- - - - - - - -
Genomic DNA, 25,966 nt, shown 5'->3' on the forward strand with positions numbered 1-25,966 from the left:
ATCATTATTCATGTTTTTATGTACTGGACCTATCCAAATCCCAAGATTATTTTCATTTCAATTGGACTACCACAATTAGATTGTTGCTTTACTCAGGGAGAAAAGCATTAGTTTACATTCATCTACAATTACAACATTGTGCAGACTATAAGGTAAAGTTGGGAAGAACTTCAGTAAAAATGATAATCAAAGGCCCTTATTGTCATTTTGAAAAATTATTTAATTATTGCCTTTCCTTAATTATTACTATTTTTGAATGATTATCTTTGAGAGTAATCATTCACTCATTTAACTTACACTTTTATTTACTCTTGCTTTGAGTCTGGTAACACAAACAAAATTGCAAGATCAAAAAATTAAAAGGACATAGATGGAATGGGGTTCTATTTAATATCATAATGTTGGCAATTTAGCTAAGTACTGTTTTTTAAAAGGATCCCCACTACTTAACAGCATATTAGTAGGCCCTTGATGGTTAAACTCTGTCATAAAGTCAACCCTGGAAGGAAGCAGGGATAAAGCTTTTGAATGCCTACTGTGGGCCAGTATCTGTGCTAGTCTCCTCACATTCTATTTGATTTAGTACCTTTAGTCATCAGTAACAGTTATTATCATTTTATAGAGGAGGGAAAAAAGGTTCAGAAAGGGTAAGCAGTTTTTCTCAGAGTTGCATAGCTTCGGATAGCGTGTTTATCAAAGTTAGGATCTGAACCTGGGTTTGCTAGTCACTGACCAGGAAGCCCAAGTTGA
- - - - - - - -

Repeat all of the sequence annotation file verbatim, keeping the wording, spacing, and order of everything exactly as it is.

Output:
Genomic DNA, 25,966 nt, shown 5'->3' on the forward strand with positions numbered 1-25,966 from the left:
ATCATTATTCATGTTTTTATGTACTGGACCTATCCAAATCCCAAGATTATTTTCATTTCAATTGGACTACCACAATTAGATTGTTGCTTTACTCAGGGAGAAAAGCATTAGTTTACATTCATCTACAATTACAACATTGTGCAGACTATAAGGTAAAGTTGGGAAGAACTTCAGTAAAAATGATAATCAAAGGCCCTTATTGTCATTTTGAAAAATTATTTAATTATTGCCTTTCCTTAATTATTACTATTTTTGAATGATTATCTTTGAGAGTAATCATTCACTCATTTAACTTACACTTTTATTTACTCTTGCTTTGAGTCTGGTAACACAAACAAAATTGCAAGATCAAAAAATTAAAAGGACATAGATGGAATGGGGTTCTATTTAATATCATAATGTTGGCAATTTAGCTAAGTACTGTTTTTTAAAAGGATCCCCACTACTTAACAGCATATTAGTAGGCCCTTGATGGTTAAACTCTGTCATAAAGTCAACCCTGGAAGGAAGCAGGGATAAAGCTTTTGAATGCCTACTGTGGGCCAGTATCTGTGCTAGTCTCCTCACATTCTATTTGATTTAGTACCTTTAGTCATCAGTAACAGTTATTATCATTTTATAGAGGAGGGAAAAAAGGTTCAGAAAGGGTAAGCAGTTTTTCTCAGAGTTGCATAGCTTCGGATAGCGTGTTTATCAAAGTTAGGATCTGAACCTGGGTTTGCTAGTCACTGACCAGGAAGCCCAAGTTGA